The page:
Check your system's maildrop area, EG /var/mail, /var/spool/mail
or /usr/spool/mail (or sometimes a database somewhere), to see if the
user's mail is there. If it is, then there's probably some sort
of POP, IMAP or MUA issue.
In an alternate maildrop-ish area?
If mail is normally in /var/mail/$USER, is it perhaps in
/var/mail/.$USER* ? Or if you expect it to be in /var/mail, and it
isn't, perhaps it is under /var/spool/mail or /usr/spool/mail, or in
In a procmail "BOGUS" file?
Check /var/mail (or other maildrop directory) for
BOGUS.$USER.* files. If everyone's maildrop were, say, owned
by root, then procmail will create hoardes of BOGUS.root.*
files. In this case, you may be able to use my
/dcslib/allsys/etc/whose-mbox script to guess which BOGUS files
belong to which users.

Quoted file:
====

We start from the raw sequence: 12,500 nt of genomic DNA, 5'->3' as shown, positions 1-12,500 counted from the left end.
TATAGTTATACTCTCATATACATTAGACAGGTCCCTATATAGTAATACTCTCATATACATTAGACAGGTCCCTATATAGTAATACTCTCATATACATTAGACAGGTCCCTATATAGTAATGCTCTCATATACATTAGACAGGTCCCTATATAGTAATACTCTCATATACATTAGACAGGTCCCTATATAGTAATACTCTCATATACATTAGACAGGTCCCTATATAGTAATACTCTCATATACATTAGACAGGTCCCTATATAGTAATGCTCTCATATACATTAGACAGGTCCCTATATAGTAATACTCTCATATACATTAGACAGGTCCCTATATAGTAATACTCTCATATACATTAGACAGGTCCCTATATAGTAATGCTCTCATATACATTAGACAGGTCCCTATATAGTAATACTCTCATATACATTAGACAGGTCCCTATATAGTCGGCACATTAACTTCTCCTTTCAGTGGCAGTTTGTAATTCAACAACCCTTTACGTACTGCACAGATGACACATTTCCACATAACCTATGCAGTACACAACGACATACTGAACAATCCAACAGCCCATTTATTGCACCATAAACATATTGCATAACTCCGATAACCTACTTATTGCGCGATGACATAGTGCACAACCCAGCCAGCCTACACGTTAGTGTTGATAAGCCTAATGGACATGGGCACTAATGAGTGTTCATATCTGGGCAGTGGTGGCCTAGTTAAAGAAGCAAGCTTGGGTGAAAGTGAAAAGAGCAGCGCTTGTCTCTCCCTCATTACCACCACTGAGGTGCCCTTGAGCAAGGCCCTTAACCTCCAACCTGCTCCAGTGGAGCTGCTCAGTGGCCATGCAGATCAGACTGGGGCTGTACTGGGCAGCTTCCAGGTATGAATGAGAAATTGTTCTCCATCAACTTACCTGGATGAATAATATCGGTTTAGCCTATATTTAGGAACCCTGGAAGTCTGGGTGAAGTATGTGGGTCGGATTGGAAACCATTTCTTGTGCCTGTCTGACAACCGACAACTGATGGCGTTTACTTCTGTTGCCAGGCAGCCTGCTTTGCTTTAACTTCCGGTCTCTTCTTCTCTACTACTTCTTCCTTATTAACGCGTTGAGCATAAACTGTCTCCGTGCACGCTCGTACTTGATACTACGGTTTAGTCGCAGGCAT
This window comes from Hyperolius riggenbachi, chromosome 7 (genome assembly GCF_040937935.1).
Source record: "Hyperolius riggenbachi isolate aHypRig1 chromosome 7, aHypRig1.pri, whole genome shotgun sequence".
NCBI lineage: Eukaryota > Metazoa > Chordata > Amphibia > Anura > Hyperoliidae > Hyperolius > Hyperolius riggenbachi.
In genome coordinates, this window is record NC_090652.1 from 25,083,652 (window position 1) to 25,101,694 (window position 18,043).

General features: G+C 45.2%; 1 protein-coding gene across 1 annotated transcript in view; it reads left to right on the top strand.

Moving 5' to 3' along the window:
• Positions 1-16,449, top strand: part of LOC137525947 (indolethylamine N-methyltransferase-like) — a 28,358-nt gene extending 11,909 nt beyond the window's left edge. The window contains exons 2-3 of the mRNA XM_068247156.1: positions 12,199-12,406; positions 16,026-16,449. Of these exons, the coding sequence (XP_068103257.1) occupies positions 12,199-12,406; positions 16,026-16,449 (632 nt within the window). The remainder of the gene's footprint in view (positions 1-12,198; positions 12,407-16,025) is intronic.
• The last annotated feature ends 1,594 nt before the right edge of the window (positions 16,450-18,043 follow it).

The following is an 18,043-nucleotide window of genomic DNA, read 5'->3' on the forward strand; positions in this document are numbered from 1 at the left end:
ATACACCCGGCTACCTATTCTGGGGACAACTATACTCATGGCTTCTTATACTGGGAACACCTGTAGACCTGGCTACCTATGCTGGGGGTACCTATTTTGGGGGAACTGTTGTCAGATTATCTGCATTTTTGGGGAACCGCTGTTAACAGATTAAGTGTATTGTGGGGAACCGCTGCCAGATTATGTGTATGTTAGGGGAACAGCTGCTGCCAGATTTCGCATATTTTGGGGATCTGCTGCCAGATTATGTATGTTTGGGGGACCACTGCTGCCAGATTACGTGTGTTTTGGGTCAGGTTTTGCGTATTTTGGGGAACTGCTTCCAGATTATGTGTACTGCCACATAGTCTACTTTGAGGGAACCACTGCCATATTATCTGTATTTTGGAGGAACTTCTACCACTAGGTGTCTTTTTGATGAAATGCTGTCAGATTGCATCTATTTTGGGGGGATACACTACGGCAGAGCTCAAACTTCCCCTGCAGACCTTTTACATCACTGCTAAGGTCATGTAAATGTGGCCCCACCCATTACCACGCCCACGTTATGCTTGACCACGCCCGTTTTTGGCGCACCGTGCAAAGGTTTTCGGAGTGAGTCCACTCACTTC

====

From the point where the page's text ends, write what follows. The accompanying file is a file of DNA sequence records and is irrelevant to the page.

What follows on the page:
In an unusual folder?
Could the mail have been refiled to a folder that the enduser
isn't expecting the mail to be in?
Under an unexpected MUA profile?
Some MUA's have "multiple profiles", which are basically
namespaces that are specific to a particular mailserver (or
sometimes, also the method of accessing a mailserver). Check
out any profiles the user might have available, not just the
one the user is put into by default, or is in currently.
In a backup?
Hopefully there are backups to resort to, if none of the above
Sometimes you can sift through a lot of these possibilities quickly, but
asking the user for the subject line of a message that they would have
only received during the time interval during which they are missing
mail. Another possibility might be a somewhat unique sender or
recipient. Please see my "recursive
search" page for more information - it uses this sort of e-mail
searching as an example of how to do a
variety of recursive searches.
Once you locate a file or files that contain your user's mail, you
may want to pull out only messages within a given time interval or
intervals. Some tools you might use for this: